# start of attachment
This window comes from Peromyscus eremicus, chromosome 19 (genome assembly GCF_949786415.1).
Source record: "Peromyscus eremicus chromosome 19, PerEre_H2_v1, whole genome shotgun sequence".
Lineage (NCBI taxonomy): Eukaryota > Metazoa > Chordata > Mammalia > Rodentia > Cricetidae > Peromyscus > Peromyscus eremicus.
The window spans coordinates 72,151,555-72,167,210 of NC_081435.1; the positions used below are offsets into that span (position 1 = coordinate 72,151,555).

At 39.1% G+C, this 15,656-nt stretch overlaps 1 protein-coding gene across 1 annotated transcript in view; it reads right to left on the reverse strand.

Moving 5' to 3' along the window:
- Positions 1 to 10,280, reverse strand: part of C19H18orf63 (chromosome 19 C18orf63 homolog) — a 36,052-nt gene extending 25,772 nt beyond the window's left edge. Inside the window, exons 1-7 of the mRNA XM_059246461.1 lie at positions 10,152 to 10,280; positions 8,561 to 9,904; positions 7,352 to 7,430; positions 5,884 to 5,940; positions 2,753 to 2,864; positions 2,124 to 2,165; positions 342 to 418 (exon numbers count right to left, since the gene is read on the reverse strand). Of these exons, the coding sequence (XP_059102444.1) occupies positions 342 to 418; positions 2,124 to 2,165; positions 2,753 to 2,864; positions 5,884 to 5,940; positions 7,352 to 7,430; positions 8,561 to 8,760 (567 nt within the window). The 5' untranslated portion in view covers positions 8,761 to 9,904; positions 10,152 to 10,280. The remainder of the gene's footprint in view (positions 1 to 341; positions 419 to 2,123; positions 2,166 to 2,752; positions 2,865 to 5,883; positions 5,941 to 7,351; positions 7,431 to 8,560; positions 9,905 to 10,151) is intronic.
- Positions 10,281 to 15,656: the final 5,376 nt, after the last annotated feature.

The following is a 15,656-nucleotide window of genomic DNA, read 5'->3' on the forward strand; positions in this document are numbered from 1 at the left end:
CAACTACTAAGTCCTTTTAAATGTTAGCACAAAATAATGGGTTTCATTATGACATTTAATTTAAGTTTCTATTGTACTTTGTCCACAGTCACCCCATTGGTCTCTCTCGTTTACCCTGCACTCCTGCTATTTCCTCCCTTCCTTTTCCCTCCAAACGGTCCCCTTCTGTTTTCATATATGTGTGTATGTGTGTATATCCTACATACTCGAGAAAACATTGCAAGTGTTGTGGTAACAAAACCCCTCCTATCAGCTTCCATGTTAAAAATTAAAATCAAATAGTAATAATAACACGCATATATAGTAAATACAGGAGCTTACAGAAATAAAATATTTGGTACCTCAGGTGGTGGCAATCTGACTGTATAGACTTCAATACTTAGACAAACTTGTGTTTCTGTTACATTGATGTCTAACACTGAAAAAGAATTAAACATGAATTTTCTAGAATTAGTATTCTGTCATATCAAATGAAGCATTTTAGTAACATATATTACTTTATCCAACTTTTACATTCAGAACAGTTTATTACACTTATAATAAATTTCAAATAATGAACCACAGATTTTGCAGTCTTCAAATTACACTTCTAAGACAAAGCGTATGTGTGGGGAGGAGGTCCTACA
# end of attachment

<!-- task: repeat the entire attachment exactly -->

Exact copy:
This window comes from Peromyscus eremicus, chromosome 19 (genome assembly GCF_949786415.1).
Source record: "Peromyscus eremicus chromosome 19, PerEre_H2_v1, whole genome shotgun sequence".
Lineage (NCBI taxonomy): Eukaryota > Metazoa > Chordata > Mammalia > Rodentia > Cricetidae > Peromyscus > Peromyscus eremicus.
The window spans coordinates 72,151,555-72,167,210 of NC_081435.1; the positions used below are offsets into that span (position 1 = coordinate 72,151,555).

At 39.1% G+C, this 15,656-nt stretch overlaps 1 protein-coding gene across 1 annotated transcript in view; it reads right to left on the reverse strand.

Moving 5' to 3' along the window:
- Positions 1 to 10,280, reverse strand: part of C19H18orf63 (chromosome 19 C18orf63 homolog) — a 36,052-nt gene extending 25,772 nt beyond the window's left edge. Inside the window, exons 1-7 of the mRNA XM_059246461.1 lie at positions 10,152 to 10,280; positions 8,561 to 9,904; positions 7,352 to 7,430; positions 5,884 to 5,940; positions 2,753 to 2,864; positions 2,124 to 2,165; positions 342 to 418 (exon numbers count right to left, since the gene is read on the reverse strand). Of these exons, the coding sequence (XP_059102444.1) occupies positions 342 to 418; positions 2,124 to 2,165; positions 2,753 to 2,864; positions 5,884 to 5,940; positions 7,352 to 7,430; positions 8,561 to 8,760 (567 nt within the window). The 5' untranslated portion in view covers positions 8,761 to 9,904; positions 10,152 to 10,280. The remainder of the gene's footprint in view (positions 1 to 341; positions 419 to 2,123; positions 2,166 to 2,752; positions 2,865 to 5,883; positions 5,941 to 7,351; positions 7,431 to 8,560; positions 9,905 to 10,151) is intronic.
- Positions 10,281 to 15,656: the final 5,376 nt, after the last annotated feature.

The following is a 15,656-nucleotide window of genomic DNA, read 5'->3' on the forward strand; positions in this document are numbered from 1 at the left end:
CAACTACTAAGTCCTTTTAAATGTTAGCACAAAATAATGGGTTTCATTATGACATTTAATTTAAGTTTCTATTGTACTTTGTCCACAGTCACCCCATTGGTCTCTCTCGTTTACCCTGCACTCCTGCTATTTCCTCCCTTCCTTTTCCCTCCAAACGGTCCCCTTCTGTTTTCATATATGTGTGTATGTGTGTATATCCTACATACTCGAGAAAACATTGCAAGTGTTGTGGTAACAAAACCCCTCCTATCAGCTTCCATGTTAAAAATTAAAATCAAATAGTAATAATAACACGCATATATAGTAAATACAGGAGCTTACAGAAATAAAATATTTGGTACCTCAGGTGGTGGCAATCTGACTGTATAGACTTCAATACTTAGACAAACTTGTGTTTCTGTTACATTGATGTCTAACACTGAAAAAGAATTAAACATGAATTTTCTAGAATTAGTATTCTGTCATATCAAATGAAGCATTTTAGTAACATATATTACTTTATCCAACTTTTACATTCAGAACAGTTTATTACACTTATAATAAATTTCAAATAATGAACCACAGATTTTGCAGTCTTCAAATTACACTTCTAAGACAAAGCGTATGTGTGGGGAGGAGGTCCTACA